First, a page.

The term "fuzzing" was coined in the late 1980s as part of a class project at the University of Wisconsin. The goal of the project was to test the reliability of Unix programs by providing randomized inputs and monitoring for abnormal behavior. Since then, fuzzing has taken off as one of the foremost ways to uncover bugs in software of all forms.
In this talk, we'll take a brief tour of the history of fuzzing and look at how it has evolved over time. We'll discuss the various techniques developed over time and learn to apply them in an effective / efficient manner. I'll provide insight into my experiences with fuzzing and finish the presentation with details and a demo of a tool I developed to bring coverage-guided fuzzing to the MS Windows kernel.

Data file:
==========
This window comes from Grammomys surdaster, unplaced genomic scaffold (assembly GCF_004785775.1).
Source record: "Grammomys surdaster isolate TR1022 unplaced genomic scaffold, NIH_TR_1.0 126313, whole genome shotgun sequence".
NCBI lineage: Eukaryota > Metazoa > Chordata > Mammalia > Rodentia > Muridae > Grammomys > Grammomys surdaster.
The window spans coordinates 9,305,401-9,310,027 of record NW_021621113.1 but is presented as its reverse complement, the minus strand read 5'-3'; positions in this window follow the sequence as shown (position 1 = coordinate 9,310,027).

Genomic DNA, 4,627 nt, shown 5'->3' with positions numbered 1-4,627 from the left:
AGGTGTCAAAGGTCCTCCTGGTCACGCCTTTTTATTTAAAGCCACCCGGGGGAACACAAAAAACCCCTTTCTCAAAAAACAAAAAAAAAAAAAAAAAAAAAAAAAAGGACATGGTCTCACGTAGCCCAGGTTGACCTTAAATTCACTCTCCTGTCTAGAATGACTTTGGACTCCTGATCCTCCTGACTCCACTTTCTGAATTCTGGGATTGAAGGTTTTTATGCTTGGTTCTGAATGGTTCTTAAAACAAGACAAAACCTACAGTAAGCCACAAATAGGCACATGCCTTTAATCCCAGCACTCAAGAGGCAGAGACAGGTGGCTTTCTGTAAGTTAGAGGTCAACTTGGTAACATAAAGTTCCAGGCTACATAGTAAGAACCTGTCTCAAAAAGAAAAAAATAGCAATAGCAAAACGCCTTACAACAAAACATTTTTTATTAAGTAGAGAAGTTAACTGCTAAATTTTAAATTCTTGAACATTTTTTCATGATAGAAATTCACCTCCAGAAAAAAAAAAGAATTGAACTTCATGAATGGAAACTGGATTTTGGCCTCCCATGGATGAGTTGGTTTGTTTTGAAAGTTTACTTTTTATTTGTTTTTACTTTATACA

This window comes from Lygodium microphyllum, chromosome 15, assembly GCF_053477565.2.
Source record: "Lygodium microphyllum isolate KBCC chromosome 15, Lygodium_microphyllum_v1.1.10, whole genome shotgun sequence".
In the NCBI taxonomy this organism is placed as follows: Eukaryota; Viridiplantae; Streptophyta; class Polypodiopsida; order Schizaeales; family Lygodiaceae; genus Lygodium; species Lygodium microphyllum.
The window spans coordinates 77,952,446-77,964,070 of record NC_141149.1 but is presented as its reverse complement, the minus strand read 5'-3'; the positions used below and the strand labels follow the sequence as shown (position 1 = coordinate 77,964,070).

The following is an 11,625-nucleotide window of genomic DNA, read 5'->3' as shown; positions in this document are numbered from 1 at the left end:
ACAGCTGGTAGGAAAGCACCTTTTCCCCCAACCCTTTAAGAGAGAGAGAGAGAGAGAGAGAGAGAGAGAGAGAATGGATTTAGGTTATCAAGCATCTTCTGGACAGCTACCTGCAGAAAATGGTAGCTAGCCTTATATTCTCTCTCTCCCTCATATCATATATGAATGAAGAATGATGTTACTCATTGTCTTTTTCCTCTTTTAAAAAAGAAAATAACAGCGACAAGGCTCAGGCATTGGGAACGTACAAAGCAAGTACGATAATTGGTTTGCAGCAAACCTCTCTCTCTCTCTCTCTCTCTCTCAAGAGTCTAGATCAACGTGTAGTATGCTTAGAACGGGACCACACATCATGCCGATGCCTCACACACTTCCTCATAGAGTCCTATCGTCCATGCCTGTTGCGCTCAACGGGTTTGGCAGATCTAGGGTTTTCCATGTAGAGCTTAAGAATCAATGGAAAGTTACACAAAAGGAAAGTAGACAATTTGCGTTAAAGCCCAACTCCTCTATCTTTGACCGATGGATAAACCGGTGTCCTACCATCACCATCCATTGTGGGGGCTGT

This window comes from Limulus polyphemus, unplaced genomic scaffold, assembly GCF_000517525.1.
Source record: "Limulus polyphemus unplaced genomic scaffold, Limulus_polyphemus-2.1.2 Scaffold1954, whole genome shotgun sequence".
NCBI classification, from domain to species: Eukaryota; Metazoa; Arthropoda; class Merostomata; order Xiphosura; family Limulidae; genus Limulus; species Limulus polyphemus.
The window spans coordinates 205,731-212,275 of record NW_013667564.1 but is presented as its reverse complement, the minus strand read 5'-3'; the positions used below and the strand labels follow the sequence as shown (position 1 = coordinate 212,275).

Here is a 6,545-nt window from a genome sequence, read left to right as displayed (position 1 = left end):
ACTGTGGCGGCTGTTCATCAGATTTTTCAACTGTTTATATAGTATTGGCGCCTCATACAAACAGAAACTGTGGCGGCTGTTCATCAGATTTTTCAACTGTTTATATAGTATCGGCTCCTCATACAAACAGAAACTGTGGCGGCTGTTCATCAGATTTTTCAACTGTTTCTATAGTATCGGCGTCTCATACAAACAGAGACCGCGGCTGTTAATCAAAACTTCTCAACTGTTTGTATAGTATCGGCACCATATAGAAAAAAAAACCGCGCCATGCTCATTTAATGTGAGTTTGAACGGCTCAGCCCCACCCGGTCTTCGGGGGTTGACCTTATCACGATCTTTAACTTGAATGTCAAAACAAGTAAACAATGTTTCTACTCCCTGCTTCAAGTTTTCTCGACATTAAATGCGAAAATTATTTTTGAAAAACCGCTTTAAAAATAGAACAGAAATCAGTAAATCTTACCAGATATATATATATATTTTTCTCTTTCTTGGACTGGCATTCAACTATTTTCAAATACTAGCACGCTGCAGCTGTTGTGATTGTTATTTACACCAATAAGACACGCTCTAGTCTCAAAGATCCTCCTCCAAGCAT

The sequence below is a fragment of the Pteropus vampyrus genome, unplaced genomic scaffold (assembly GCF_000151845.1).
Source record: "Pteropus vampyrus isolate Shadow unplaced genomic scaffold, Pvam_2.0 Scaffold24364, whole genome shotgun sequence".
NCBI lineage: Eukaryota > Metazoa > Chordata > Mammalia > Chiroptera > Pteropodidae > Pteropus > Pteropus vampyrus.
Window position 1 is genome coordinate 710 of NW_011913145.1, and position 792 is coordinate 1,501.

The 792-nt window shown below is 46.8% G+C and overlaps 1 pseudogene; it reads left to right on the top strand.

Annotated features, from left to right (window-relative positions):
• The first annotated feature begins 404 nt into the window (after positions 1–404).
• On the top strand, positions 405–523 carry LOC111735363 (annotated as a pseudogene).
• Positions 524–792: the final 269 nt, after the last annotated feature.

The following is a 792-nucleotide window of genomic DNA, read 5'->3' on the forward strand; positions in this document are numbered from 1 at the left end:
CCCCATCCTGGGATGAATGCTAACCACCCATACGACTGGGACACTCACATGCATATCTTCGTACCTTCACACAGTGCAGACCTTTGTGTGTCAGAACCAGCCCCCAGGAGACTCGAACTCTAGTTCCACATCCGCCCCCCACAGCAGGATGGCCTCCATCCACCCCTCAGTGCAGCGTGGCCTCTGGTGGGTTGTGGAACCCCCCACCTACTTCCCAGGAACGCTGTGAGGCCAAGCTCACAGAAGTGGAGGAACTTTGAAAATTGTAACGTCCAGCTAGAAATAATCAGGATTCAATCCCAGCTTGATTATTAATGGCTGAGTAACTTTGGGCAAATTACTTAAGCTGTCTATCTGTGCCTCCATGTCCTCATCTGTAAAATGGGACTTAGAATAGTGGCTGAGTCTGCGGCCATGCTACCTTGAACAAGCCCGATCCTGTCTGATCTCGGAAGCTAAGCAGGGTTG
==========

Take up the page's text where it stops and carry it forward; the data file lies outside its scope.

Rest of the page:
About the speaker
Shawn Denbow is currently a software engineer in Microsoft's Base Platform Technologies team working. Previously he worked as a security engineer in Microsoft's Platform Security & Vulnerability Research team helping secure Hyper-V. His main interests are application security, reverse engineering and virtualization security. Before joining Microsoft, Shawn spent 4 years in the U.S. Air Force conducting cyber operations.